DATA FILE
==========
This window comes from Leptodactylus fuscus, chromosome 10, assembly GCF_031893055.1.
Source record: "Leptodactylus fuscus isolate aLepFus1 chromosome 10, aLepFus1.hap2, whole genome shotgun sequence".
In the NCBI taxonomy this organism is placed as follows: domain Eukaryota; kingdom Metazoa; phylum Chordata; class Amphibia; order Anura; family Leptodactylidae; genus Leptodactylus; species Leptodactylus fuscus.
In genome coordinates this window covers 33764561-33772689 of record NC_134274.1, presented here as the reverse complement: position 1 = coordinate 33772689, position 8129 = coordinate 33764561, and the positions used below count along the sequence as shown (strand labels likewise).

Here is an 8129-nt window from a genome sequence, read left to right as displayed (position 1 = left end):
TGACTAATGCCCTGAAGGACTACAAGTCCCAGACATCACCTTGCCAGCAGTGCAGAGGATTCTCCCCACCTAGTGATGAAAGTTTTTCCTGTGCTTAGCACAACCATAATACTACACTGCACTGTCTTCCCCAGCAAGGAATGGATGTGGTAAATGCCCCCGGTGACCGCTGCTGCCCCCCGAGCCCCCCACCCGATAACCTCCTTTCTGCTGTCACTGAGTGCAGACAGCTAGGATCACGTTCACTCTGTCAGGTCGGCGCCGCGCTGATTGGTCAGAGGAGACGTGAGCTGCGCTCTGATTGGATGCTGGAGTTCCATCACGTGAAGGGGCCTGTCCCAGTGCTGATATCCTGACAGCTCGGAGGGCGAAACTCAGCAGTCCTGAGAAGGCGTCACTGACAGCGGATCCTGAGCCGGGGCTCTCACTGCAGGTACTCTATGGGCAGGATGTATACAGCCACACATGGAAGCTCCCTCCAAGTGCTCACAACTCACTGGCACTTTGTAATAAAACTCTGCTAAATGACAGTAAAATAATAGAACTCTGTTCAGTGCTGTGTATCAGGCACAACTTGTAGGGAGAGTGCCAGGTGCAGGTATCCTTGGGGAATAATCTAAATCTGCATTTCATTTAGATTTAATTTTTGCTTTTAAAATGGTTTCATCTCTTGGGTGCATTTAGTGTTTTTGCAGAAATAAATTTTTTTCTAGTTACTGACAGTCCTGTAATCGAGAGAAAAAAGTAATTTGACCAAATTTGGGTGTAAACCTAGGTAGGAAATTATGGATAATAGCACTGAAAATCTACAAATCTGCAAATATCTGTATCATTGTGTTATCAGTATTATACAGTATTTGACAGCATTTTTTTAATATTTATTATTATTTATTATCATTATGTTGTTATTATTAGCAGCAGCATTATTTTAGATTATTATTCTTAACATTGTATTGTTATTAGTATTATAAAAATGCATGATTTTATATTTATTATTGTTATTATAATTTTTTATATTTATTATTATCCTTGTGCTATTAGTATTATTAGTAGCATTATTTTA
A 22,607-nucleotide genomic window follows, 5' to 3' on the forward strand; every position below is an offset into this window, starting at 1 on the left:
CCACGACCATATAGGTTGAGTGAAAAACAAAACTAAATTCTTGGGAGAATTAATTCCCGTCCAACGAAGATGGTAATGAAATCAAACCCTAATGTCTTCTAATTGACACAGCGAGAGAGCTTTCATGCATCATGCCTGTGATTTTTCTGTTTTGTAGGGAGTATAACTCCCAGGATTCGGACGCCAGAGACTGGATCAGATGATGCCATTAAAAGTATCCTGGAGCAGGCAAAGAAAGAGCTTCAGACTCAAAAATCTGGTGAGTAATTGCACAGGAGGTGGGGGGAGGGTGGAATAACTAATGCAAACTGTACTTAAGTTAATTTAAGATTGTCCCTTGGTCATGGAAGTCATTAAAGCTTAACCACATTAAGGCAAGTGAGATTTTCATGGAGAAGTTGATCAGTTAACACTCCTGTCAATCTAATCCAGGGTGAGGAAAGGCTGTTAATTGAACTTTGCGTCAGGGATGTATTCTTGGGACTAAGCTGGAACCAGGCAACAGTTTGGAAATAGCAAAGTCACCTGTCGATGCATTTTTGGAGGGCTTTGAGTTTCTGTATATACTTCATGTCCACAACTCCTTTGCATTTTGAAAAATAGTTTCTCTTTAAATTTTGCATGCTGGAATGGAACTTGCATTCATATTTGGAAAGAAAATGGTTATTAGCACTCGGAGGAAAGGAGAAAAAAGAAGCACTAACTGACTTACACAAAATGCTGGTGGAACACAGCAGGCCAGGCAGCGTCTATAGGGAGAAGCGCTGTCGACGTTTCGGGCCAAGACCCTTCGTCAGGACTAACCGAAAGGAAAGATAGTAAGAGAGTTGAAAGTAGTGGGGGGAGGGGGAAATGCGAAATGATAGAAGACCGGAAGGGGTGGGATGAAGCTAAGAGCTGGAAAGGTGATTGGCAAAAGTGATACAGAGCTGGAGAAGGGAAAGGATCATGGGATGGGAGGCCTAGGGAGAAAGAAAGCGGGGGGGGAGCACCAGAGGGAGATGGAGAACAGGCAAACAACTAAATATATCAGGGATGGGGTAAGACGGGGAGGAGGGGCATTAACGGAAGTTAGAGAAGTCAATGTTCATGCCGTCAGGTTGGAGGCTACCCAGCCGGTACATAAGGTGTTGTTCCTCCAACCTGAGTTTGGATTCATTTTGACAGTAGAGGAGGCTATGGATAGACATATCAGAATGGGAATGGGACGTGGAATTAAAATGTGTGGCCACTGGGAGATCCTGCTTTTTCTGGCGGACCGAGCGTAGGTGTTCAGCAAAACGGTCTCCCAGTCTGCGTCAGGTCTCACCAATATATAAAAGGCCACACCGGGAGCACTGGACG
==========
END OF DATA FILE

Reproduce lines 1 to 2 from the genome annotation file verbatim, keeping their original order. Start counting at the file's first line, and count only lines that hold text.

This window comes from Leptodactylus fuscus, chromosome 10, assembly GCF_031893055.1.
Source record: "Leptodactylus fuscus isolate aLepFus1 chromosome 10, aLepFus1.hap2, whole genome shotgun sequence".